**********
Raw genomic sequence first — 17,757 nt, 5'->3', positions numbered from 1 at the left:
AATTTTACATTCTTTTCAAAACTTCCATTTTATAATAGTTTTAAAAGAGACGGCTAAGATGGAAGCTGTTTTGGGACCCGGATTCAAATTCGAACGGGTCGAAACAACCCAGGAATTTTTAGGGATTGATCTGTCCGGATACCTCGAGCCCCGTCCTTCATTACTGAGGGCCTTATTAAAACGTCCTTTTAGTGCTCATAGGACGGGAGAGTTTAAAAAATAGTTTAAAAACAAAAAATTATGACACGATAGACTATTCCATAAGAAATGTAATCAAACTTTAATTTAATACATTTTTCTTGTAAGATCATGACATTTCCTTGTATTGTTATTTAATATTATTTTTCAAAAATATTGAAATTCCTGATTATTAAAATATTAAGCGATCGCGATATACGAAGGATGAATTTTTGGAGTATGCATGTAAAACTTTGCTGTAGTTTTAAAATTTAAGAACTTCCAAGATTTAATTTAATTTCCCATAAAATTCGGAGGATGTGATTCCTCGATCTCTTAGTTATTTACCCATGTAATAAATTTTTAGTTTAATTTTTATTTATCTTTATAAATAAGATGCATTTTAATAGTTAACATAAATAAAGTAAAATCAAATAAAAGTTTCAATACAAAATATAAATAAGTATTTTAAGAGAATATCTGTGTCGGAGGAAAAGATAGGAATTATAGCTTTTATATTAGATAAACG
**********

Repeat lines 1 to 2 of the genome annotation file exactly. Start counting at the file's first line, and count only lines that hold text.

Raw genomic sequence first — 17,757 nt, 5'->3', positions numbered from 1 at the left:
AATTTTACATTCTTTTCAAAACTTCCATTTTATAATAGTTTTAAAAGAGACGGCTAAGATGGAAGCTGTTTTGGGACCCGGATTCAAATTCGAACGGGTCGAAACAACCCAGGAATTTTTAGGGATTGATCTGTCCGGATACCTCGAGCCCCGTCCTTCATTACTGAGGGCCTTATTAAAACGTCCTTTTAGTGCTCATAGGACGGGAGAGTTTAAAAAATAGTTTAAAAACAAAAAATTATGACACGATAGACTATTCCATAAGAAATGTAATCAAACTTTAATTTAATACATTTTTCTTGTAAGATCATGACATTTCCTTGTATTGTTATTTAATATTATTTTTCAAAAATATTGAAATTCCTGATTATTAAAATATTAAGCGATCGCGATATACGAAGGATGAATTTTTGGAGTATGCATGTAAAACTTTGCTGTAGTTTTAAAATTTAAGAACTTCCAAGATTTAATTTAATTTCCCATAAAATTCGGAGGATGTGATTCCTCGATCTCTTAGTTATTTACCCATGTAATAAATTTTTAGTTTAATTTTTATTTATCTTTATAAATAAGATGCATTTTAATAGTTAACATAAATAAAGTAAAATCAAATAAAAGTTTCAATACAAAATATAAATAAGTATTTTAAGAGAATATCTGTGTCGGAGGAAAAGATAGGAATTATAGCTTTTATATTAGATAAACG